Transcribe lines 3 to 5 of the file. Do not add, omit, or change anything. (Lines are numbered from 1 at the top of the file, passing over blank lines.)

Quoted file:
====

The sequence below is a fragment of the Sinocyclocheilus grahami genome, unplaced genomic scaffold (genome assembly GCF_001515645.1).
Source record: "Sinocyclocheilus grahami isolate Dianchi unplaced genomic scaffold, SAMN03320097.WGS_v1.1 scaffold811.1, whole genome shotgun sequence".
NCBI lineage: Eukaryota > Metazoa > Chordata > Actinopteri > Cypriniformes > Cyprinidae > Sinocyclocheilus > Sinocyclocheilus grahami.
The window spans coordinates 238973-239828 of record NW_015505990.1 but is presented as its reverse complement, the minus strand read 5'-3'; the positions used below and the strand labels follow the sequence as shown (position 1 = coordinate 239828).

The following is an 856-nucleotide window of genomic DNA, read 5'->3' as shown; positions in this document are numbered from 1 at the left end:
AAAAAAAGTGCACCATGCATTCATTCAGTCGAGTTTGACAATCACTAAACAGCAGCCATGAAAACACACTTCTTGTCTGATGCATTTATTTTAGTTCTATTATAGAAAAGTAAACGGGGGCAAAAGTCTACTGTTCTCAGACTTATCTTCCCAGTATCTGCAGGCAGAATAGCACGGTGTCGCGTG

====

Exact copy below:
NCBI lineage: Eukaryota > Metazoa > Chordata > Actinopteri > Cypriniformes > Cyprinidae > Sinocyclocheilus > Sinocyclocheilus grahami.
The window spans coordinates 238973-239828 of record NW_015505990.1 but is presented as its reverse complement, the minus strand read 5'-3'; the positions used below and the strand labels follow the sequence as shown (position 1 = coordinate 239828).

The following is an 856-nucleotide window of genomic DNA, read 5'->3' as shown; positions in this document are numbered from 1 at the left end: